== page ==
I watched the City of Placentia’s council candidates forum. This is what I learned.
When the Orange County voter information pamphlet came in the mail the other day, that was pretty much the first time this cycle that I thought about the city council election for the City of Placentia. I’ve always been flummoxed as to who I should be voting for for city council, and this year is especially bad since there are nine candidates on the ballot running for three seats on the five-seat council.
I like to think that I am a relatively civically aware person, but I really couldn’t have told you anything about the Placentia city council beyond the names of the council members and it’s structure (city administrator model, rotating mayor every year for some reason, every seat is at-large). Also that every single person on the council is probably a Republican (council members are officially non-partisan, but we live in a very red city). But I didn’t know the issues the city was facing. This is in part because there is no dedicated media like a newspaper serving Placentia exclusively. 50,000 people live in the city that only occasionally gets mentioned in the Orange County Register and is pretty much forgotten by the Los Angeles media.
Fortunately for me, the League of Women Voters of North Orange County held a forum with all nine city council candidates recently. Even more fortunately for me, a 2-hour long video of the proceedings has been posted on the City of Placentia’s website (which I only knew about because I follow the City’s Twitter account).
The only one of the candidates I had ever heard of is the one incumbent running for re-election: Jeremy Yamaguchi (two other seats are being vacated by council members Scott Nelson and Connie Underhill, who have been termed out). I had heard four years ago that Yamaguchi was the youngest mayor in California or something when he had been elected at the age of 19. He’s 27 now, still the youngest council member by a few decades, and still the only minority on the council. My impression is that he is focused on balancing the city budget to the exclusion of everything else, and he was the only candidate at the forum to wear a flag lapel pin. He describes himself as “mayor/businessman” on the ballot, but it’s pretty clear that his interests for his entire adult life have been more on the political side of that slash than on the business side.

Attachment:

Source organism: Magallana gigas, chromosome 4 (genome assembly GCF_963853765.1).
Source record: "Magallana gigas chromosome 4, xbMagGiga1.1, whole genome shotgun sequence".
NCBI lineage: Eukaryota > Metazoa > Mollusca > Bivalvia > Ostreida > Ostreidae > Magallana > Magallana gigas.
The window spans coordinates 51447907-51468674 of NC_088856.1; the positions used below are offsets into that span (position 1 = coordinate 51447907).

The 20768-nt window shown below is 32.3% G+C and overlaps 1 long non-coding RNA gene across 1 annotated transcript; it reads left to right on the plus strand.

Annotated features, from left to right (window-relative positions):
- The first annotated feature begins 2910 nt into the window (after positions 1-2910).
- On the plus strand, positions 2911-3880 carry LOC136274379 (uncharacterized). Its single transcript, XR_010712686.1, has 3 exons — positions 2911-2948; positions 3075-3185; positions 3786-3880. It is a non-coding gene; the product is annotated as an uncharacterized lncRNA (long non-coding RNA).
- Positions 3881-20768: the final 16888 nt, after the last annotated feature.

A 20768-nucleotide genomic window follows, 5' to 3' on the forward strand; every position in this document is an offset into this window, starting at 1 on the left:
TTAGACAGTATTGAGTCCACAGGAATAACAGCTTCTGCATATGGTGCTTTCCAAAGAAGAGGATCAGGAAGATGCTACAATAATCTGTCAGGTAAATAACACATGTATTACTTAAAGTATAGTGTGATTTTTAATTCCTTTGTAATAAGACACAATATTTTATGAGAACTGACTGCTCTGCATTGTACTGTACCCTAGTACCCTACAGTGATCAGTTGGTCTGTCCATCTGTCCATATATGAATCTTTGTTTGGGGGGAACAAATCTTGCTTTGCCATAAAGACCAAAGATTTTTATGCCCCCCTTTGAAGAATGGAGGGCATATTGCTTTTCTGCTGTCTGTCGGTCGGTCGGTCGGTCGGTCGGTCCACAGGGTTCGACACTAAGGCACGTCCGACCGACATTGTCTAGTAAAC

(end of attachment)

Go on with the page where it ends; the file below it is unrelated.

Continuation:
As someone with eight years of council experience, Yamaguchi sounded understandably quite fluent with the issues the City is facing. Four of the eight other candidates were also well-versed in local politics and sounded intelligent about local matters. Rhonda Shader, the only woman running for city council, had experience through her term on the city planning commission as well as her membership in the local Chamber of Commerce. Robert McKinnell, a retired aerospace engineer and substitute teacher, had obviously spent some time looking into the City’s finances as a member of the citizen’s fiscal sustainability task force. Ward Smith could speak with authority about certain employee compensation and police issues as the former police chief of the Placentia Police Department. And Chris Bunker was also quite well versed in municipal finances, maybe in part because of his experience being a professional CPA.